While pegging the Dominick’s site on North Avenue as the best option for development, River Forest’s newly-formed Economic Development Commission is studying all facets of its economic landscape to gauge opportunities, its chairman said this week.

“We are on a steep learning curve; we are learning as much as we can about the development issues here,” said Tom Hazinski, head of the commission launched to serve as a catalyst to local development.

Members of the seven-person commission will find out about the economic climate in River Forest and all of the options available to encourage development. They’ll examine retail and restaurant potential and how well the market is currently served by various land uses.

Discussions will take place to see if there are any opportunities to collaborate on beautification and similar projects. Commissioners also will examine data from the 2010 corridor study to get an understanding of the area economy and what could work with respect to various land uses.

Commissioners also will have to learn the pitfalls of development here – from the lack of parking to the shallow lot depths – and the prospective incentives that could be offered to developers.

After the commission’s second meeting “everything’s on the table” in driving new ideas on development and negotiation, Village President Catherine Adduci said. That includes putting together parcels that could become sites for redevelopment.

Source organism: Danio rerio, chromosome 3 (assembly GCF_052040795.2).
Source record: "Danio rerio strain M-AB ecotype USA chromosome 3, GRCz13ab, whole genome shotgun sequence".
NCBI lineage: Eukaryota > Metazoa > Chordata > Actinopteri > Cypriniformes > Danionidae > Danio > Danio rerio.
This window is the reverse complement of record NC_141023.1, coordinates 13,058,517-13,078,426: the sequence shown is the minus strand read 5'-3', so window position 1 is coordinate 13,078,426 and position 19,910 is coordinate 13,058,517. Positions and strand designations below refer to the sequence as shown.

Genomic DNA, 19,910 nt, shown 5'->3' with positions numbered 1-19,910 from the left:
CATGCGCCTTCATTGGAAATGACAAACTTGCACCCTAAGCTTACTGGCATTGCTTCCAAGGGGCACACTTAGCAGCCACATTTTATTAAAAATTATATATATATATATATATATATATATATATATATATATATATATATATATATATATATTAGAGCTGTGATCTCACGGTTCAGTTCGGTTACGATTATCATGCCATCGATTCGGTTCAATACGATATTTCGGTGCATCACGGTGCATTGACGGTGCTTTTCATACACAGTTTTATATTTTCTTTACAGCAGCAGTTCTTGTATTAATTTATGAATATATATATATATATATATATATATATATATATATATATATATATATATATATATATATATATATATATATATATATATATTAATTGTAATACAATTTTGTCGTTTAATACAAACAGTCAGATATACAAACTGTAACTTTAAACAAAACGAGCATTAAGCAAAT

The soon-to-be-vacant Dominick’s site presents the best opportunity for redevelopment. More options will be available and there will be adequate associated parking. The store, on a 2-acre site with 380 feet of frontage on North Avenue, is among the chain’s oldest and smallest locations and will close later this year. Dominick’s has leased the location and does not own the property. As of yet no other supermarkets have come forward to offer to buy the site.

“We have to learn more about the current ownership and speak with them,” Hazinski said. “We are extremely interested in what happens with the site and want to be proactive about what happens there.”

Another possibility for redevelopment is on land at the southeast corner of Park and Lake, where River Forest owns two parcels. One, of 7,080 square-feet, next to Community Bank, is mostly used for municipal parking. The second is a 7,341-square-foot vacant lot that sits directly across from village hall. A third parcel in between the two is privately owned.

A third area that could be examined would be a two-block section of Madison Street, but there parcels would have to be combined to make for a decent-sized development.

Harlem Avenue would be a challenge because, except for the Town Center, a gas station at Chicago Avenue and a McDonald’s at Oak Street; the street is residential and institutional.

Prospects are still open at Lake and Lathrop, where Keystone Ventures has another year to cobble together a plan for the property. The commitment would allow the firm to use $1.9 million from the area’s dissolved TIF to buy property, undertake environmental remediation of the site and offer incentives to bring in tenants.

Hazinski said as of yet the village has not asked for the EDC’s involvement on that project.

Any and all efforts recommended by the EDC would have to go the board for approval, Village Administrator Eric Palm said.

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